in the evaluation methodology and what needs to be adapted/decided per
case.

Regards,
Detlev
On 6 Apr 2012, at 20:26, Elle wrote:

> Peter:
>
> With regards to the list of URLs not being sufficient, that's
> exactly why I suggested use cases and I believe why we're having
> this discussion.  I was merely pointing out that there is some
> amount of discussion and requirements gathering that any auditor
> must do to effectively test a website.  During that discussion, any
> user experience use cases could be gathered to account for each user
> profile and scenario.  We won't need all use cases, but those that
> account for UX sign-off would help create accessibility test cases.
> We've also used wireframes, but that's really dependent on how
> detailed the interactive documentation is on them.
>
>
> Regards,
> Elle
>
>
>
>
> On Fri, Apr 6, 2012 at 1:45 PM, Peter Korn <peter.korn@oracle.com>
> wrote:
> Elle,
>
> A full list of URLs won't be enough in all cases.  Many web
> applications use a single URL/URI, yet have a large number of
> different "screens" that they display behind that single URL/URI
> (using cookies, etc. to track which "screen" to generate).  Others
> dynamically generate the URLs/URIs, again making it impossible to
> provide a list in advance.
>
> Regarding use cases, there is another wrinkle there...  Large web
> applications have many use cases - sets of them in some cases (think
> of a CRM application, or an accounting package).  Any given customer
> may only be using a small subset of those use cases.  Such a
> customer may not care whether some portions of the product they
> aren't using aren't accessible...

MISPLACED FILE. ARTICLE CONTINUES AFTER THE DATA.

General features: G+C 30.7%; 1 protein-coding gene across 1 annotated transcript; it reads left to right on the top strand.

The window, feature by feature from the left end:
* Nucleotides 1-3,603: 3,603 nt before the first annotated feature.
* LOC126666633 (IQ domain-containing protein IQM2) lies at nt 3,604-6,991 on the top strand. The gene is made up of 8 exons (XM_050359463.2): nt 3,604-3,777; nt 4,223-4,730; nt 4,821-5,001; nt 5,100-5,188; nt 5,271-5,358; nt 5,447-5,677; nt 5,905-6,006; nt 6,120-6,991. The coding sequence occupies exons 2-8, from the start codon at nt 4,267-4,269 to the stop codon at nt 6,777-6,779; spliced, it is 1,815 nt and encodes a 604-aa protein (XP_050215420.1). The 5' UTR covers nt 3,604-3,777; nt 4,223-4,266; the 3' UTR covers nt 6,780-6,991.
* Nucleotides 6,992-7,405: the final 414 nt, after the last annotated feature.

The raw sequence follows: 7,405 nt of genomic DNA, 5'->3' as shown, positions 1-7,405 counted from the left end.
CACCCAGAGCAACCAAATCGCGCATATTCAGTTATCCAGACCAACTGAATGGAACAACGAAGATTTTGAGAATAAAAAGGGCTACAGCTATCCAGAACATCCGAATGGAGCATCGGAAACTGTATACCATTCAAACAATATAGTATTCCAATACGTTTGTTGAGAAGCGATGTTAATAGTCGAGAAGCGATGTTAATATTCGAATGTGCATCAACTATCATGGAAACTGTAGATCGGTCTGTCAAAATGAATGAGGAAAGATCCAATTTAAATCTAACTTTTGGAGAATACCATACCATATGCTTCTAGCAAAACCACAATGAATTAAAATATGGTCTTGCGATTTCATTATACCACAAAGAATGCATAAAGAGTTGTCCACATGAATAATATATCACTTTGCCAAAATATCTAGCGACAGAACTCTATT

>
>
> Regards,
>
> Peter
>
>
> On 4/6/2012 10:17 AM, Elle wrote:
>>
>> Peter:
>>
>> I assume that at the very least, an auditor would need a full list
>> of the URLs from the website owner to perform an accurate
>> evaluation.  In keeping with that need to communicate with the
>> website owner, requesting use cases in addition to URLs seemed
>> reasonable.  The question I have (after thinking through this) is,
>> what recommendations would we give auditors for testing dynamic
>> pages that don't have any use cases available?  Not every company
>> keeps that kind of rigor with their development and requirements
>> tracking.
>>
>>
>> ~Elle
>>
>>
>>
>>
>> On Fri, Apr 6, 2012 at 1:04 PM, Peter Korn <peter.korn@oracle.com>
>> wrote:
>> Hi Elle,
>>
>> Just curious - are we presuming that all website evaluations will
>> be done with the knowledge & cooperation of the website owner /
>> developer?  Without that, how could the evaluator determine what
>> the full set of use cases is?
>>
>>
>> Peter
>>
>>
>> On 4/6/2012 6:33 AM, Elle wrote:
>>>
>>> Eric:
>>>
>>> I still believe that we can just model accessibility audits after
>>> the business use cases that are provided for a web application's